Wireless medicine has a sugar daddy is zdnet guru Dana Blankenhorn’s take on the donation of yet more millions of dollars from the philanthropically-minded Gary and Mary West to the Gary and Mary West Wireless Health Institute in San Diego. With GE Healthcare being one of the beneficiaries – as if it didn’t have money enough – it is an interesting development.
[Editor’s (Donna) note 18 May: According to the release, the WWHI partnership with GE Healthcare is for research and expertise; it specifically does not ‘include any exchange of funds’. This is the second research partnership announced by GE Healthcare in the past few weeks (TRIL Centre, TA 27 April), with a late 2008 initiative continuing in Hungary, yet their telehealth/wireless product portfolio is limited to QuietCare, the Vscan handheld scanner and a partnership with Intel Home Health. One awaits the major moves.]
John R. Eubank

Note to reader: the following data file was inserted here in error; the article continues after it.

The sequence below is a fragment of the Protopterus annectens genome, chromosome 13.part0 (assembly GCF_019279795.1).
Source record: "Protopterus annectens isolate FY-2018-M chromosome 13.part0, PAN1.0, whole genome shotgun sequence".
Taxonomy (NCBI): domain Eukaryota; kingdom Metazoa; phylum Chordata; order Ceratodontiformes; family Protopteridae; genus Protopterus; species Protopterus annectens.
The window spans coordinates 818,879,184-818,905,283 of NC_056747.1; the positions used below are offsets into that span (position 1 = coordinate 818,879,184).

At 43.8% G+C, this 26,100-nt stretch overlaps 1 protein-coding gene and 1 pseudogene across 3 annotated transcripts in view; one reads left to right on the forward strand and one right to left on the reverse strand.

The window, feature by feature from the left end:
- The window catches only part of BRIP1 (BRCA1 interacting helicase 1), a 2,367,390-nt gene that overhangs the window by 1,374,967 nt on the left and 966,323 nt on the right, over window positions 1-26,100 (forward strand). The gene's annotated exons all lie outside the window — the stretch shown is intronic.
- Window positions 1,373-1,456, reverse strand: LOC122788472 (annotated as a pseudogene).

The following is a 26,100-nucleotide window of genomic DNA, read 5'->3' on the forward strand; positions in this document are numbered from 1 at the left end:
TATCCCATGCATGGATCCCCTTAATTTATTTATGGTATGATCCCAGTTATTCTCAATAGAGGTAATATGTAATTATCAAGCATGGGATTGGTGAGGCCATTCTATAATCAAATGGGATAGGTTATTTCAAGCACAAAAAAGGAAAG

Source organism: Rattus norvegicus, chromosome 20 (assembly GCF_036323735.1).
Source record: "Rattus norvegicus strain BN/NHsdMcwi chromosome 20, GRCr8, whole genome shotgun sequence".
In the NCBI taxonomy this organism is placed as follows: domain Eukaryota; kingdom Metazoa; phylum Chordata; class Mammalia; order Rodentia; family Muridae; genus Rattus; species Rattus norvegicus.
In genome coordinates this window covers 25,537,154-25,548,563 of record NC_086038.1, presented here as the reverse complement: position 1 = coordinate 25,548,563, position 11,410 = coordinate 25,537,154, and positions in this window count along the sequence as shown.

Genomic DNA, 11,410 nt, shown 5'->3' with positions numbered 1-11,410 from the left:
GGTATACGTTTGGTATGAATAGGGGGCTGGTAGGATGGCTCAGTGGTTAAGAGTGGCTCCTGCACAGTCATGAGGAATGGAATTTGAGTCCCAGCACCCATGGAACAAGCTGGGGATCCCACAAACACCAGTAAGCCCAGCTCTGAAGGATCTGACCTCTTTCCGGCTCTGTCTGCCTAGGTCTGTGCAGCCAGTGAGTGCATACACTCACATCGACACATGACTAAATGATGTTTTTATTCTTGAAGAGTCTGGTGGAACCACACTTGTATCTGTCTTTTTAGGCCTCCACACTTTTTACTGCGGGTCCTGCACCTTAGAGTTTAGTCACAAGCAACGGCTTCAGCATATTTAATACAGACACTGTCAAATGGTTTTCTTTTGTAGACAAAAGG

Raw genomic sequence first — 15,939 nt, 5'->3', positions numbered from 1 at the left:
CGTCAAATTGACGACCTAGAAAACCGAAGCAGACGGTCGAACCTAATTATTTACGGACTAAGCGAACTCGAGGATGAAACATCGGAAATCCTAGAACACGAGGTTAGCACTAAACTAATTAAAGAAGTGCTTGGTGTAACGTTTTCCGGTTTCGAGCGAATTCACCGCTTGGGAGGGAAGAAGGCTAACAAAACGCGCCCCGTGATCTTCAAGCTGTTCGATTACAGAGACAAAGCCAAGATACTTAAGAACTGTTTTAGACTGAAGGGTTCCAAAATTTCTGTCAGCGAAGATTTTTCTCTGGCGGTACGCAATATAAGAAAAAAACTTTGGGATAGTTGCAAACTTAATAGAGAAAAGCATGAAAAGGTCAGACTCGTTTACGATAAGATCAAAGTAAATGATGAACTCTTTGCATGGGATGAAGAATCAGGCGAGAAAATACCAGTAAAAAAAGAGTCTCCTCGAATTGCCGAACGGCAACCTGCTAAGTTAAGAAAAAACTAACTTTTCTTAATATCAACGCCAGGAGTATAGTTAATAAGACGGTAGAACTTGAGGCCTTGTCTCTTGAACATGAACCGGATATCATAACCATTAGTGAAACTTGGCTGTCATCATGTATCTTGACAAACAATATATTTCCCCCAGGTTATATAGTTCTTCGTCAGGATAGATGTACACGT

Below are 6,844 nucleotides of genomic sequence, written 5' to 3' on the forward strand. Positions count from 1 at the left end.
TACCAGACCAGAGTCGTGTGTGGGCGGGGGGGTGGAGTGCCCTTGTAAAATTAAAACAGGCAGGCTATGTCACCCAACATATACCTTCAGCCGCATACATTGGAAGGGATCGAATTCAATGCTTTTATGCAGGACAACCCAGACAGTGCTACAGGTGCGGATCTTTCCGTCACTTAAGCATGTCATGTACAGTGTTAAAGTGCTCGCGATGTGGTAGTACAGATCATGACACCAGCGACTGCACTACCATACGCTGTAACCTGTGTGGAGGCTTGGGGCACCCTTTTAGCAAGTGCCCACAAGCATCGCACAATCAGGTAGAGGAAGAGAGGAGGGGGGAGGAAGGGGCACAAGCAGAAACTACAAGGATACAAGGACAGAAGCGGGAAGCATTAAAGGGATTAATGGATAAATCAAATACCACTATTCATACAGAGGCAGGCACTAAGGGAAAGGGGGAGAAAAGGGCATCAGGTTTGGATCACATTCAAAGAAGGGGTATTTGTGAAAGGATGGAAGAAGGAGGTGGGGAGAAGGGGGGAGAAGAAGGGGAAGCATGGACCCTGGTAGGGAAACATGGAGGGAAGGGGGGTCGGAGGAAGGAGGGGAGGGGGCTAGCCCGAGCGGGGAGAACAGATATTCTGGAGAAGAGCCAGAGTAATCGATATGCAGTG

A universal ’embedded’ mobile app (everything emergency) for maximum distribution
To optimize mHealth or wireless Health, which ever label you choose to use, a way to get universal coverage in the area of distribution would be to tap into a ‘universal need’, like emergency. You see, it’s been brought to my attention that mHealth (or wireless Health, as the case might be) only works if one is alive and connected. Take the connectivity away and there goes the critical content. However, embed the critical content into the memory of the phone, where it resides until the user needs it, like your contact list or photo files, and with or without connectivity this selected and elected content, all residing in the public domain, is immediately available when the user needs it the most, even if the network is ‘down for the count’. Apply global coverage and you have coverage worldwide like you’ve never dreamed of, all via LSA . . . reaching 97% plus of all cell phone subscribers, closing in on 5 billion. Patent information from Google.